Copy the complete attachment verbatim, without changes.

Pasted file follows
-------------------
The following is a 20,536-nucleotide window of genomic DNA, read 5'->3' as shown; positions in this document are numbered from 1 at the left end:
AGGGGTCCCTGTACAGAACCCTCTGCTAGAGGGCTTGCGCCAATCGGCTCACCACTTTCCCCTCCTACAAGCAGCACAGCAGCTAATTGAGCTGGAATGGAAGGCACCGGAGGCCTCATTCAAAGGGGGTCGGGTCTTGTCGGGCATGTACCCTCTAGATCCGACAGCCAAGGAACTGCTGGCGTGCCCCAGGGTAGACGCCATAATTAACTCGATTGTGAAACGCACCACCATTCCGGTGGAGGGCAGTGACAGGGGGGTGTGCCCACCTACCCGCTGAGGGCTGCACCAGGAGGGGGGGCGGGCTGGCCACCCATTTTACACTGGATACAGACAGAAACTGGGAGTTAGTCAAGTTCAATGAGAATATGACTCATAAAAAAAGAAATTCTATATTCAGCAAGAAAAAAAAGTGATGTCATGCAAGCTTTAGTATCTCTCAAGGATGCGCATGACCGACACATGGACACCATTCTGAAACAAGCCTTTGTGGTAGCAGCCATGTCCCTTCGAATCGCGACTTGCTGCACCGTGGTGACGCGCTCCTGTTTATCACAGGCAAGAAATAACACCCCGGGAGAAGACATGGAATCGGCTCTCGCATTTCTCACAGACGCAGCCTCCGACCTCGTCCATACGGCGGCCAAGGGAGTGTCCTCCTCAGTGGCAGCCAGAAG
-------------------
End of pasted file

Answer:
The following is a 20,536-nucleotide window of genomic DNA, read 5'->3' as shown; positions in this document are numbered from 1 at the left end:
AGGGGTCCCTGTACAGAACCCTCTGCTAGAGGGCTTGCGCCAATCGGCTCACCACTTTCCCCTCCTACAAGCAGCACAGCAGCTAATTGAGCTGGAATGGAAGGCACCGGAGGCCTCATTCAAAGGGGGTCGGGTCTTGTCGGGCATGTACCCTCTAGATCCGACAGCCAAGGAACTGCTGGCGTGCCCCAGGGTAGACGCCATAATTAACTCGATTGTGAAACGCACCACCATTCCGGTGGAGGGCAGTGACAGGGGGGTGTGCCCACCTACCCGCTGAGGGCTGCACCAGGAGGGGGGGCGGGCTGGCCACCCATTTTACACTGGATACAGACAGAAACTGGGAGTTAGTCAAGTTCAATGAGAATATGACTCATAAAAAAAGAAATTCTATATTCAGCAAGAAAAAAAAGTGATGTCATGCAAGCTTTAGTATCTCTCAAGGATGCGCATGACCGACACATGGACACCATTCTGAAACAAGCCTTTGTGGTAGCAGCCATGTCCCTTCGAATCGCGACTTGCTGCACCGTGGTGACGCGCTCCTGTTTATCACAGGCAAGAAATAACACCCCGGGAGAAGACATGGAATCGGCTCTCGCATTTCTCACAGACGCAGCCTCCGACCTCGTCCATACGGCGGCCAAGGGAGTGTCCTCCTCAGTGGCAGCCAGAAG